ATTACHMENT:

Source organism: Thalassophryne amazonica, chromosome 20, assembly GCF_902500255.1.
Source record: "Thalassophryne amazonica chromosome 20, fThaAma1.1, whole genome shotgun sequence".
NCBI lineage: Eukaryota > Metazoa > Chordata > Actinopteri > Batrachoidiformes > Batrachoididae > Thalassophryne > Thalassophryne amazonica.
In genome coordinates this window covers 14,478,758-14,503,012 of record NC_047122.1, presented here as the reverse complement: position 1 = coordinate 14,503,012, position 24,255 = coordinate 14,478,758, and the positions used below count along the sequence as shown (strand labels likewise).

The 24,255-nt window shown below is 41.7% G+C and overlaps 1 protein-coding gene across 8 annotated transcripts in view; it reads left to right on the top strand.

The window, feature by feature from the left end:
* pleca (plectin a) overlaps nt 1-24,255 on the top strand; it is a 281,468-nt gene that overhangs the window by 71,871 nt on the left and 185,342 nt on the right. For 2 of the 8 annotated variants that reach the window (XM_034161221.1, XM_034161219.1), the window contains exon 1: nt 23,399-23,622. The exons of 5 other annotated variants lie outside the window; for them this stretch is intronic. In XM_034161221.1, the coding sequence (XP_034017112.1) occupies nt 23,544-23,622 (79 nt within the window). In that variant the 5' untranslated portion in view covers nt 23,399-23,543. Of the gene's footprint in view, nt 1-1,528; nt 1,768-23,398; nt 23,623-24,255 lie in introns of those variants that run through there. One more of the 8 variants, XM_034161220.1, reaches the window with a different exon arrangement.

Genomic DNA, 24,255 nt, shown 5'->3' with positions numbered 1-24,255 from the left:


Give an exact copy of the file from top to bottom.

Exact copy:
Source organism: Thalassophryne amazonica, chromosome 20, assembly GCF_902500255.1.
Source record: "Thalassophryne amazonica chromosome 20, fThaAma1.1, whole genome shotgun sequence".
NCBI lineage: Eukaryota > Metazoa > Chordata > Actinopteri > Batrachoidiformes > Batrachoididae > Thalassophryne > Thalassophryne amazonica.
In genome coordinates this window covers 14,478,758-14,503,012 of record NC_047122.1, presented here as the reverse complement: position 1 = coordinate 14,503,012, position 24,255 = coordinate 14,478,758, and the positions used below count along the sequence as shown (strand labels likewise).

The 24,255-nt window shown below is 41.7% G+C and overlaps 1 protein-coding gene across 8 annotated transcripts in view; it reads left to right on the top strand.

The window, feature by feature from the left end:
* pleca (plectin a) overlaps nt 1-24,255 on the top strand; it is a 281,468-nt gene that overhangs the window by 71,871 nt on the left and 185,342 nt on the right. For 2 of the 8 annotated variants that reach the window (XM_034161221.1, XM_034161219.1), the window contains exon 1: nt 23,399-23,622. The exons of 5 other annotated variants lie outside the window; for them this stretch is intronic. In XM_034161221.1, the coding sequence (XP_034017112.1) occupies nt 23,544-23,622 (79 nt within the window). In that variant the 5' untranslated portion in view covers nt 23,399-23,543. Of the gene's footprint in view, nt 1-1,528; nt 1,768-23,398; nt 23,623-24,255 lie in introns of those variants that run through there. One more of the 8 variants, XM_034161220.1, reaches the window with a different exon arrangement.

Genomic DNA, 24,255 nt, shown 5'->3' with positions numbered 1-24,255 from the left: